nonfiction

Book Review: Consumed: On Colonization, Climate Change, Consumerism, and the Need for Collective Change by Aja Barber

I’m not a minimalist – you’d laugh if you see how overrun with stuff I am – but my mindset is definitely heading that way. I rarely buy things that take up permanent residence in my house (books being the one exception, of course, and then most of them are read and passed on). It’s because of all of the reading I’ve done over the past ten-plus years about how bad capitalism has been for the planet. We’re trashing it at an insane rate, and the fast fashion industry is a massive part of the problem. I need that constant reminder to keep up my ‘you don’t actually need that’ mindset, so that’s how Consumed: On Colonialism, Climate Change, Consumerism, and the Need for Collective Change by Aja Barber (Brazen, 2021) ended up on my TBR. Thanks to interlibrary loan, it landed at my house a few weeks ago. It’s an intense read, with a lot of information, but despite the immediacy of its message, it’s also a fun one.

Aja Barber understands your love of fashion, because she feels it too. She loves clothes, she’s worked in the fashion industry, she gets the pull of a new outfit making you into someone new. But she’s also come to understand the environmental and human damage the industry causes: the waste, the mounds of trash produced every single second, the ooze poured into rivers, the overworked, sexually harassed garment workers, the damage caused to their lungs from inhaled fabric particles and chemicals, the low pay, the death that comes from fires and collapse of poorly-constructed buildings. If you’re into fast fashion, you’re part of the problem. Aja Barber is here to help you learn how to be part of the solution.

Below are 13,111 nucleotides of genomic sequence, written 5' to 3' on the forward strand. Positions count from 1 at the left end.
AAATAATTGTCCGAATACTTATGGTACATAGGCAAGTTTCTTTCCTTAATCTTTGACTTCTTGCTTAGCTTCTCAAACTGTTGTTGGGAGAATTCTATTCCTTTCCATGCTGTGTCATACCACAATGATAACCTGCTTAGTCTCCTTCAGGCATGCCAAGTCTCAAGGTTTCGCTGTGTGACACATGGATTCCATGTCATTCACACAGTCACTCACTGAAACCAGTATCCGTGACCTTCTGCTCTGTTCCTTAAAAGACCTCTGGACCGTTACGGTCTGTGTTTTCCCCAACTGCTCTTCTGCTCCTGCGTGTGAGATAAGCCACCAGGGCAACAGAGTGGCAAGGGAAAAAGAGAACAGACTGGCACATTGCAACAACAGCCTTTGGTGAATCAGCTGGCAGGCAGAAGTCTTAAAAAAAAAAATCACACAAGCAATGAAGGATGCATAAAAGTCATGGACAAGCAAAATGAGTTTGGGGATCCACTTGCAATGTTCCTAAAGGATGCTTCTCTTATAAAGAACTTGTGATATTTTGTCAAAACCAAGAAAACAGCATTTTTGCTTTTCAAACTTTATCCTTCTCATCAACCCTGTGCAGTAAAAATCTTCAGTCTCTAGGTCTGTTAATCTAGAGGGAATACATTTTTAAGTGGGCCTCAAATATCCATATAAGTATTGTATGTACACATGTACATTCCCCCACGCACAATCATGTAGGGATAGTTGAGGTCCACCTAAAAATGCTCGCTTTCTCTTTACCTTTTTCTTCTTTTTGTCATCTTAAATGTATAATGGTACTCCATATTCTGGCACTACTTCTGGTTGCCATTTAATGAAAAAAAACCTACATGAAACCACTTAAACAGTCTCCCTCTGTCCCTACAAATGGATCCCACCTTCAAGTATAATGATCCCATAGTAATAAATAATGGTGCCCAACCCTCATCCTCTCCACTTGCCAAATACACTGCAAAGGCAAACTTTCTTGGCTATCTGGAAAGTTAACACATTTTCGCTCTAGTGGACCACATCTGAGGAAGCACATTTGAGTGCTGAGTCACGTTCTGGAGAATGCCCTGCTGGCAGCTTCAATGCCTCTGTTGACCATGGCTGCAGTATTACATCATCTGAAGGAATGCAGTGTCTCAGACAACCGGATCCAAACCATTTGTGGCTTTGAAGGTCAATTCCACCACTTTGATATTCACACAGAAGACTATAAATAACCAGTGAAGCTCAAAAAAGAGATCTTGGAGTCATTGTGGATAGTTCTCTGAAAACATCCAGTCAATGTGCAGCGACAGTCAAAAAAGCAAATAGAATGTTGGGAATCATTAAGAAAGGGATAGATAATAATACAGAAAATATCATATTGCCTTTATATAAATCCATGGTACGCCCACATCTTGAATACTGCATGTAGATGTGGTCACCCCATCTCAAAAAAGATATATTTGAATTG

This is such a necessary book. I love that there have been so many excellent books in the past decade that expose the fast fashion industry for the nightmare that it is. Ms. Barber keeps the tone light, however (a few of the Goodreads reviews complain about this, but I think they’re confusing lack of editing with Ms. Barber’s style). Don’t be mistaken, however; this isn’t an easy read. There’s a LOT of information here; some of it is the story of Ms. Barber’s journey from fashion fan to fashion industry critic (and yet still a fan! We SHOULD be critical of the things we love!), but the rest is about the dangers of the industry, and the devastation. It’s something all consumers should be aware of, so we can make the most responsible choices possible every time we open our wallets.

Visit Aja Barber’s website here.

Follow her on Twitter here.

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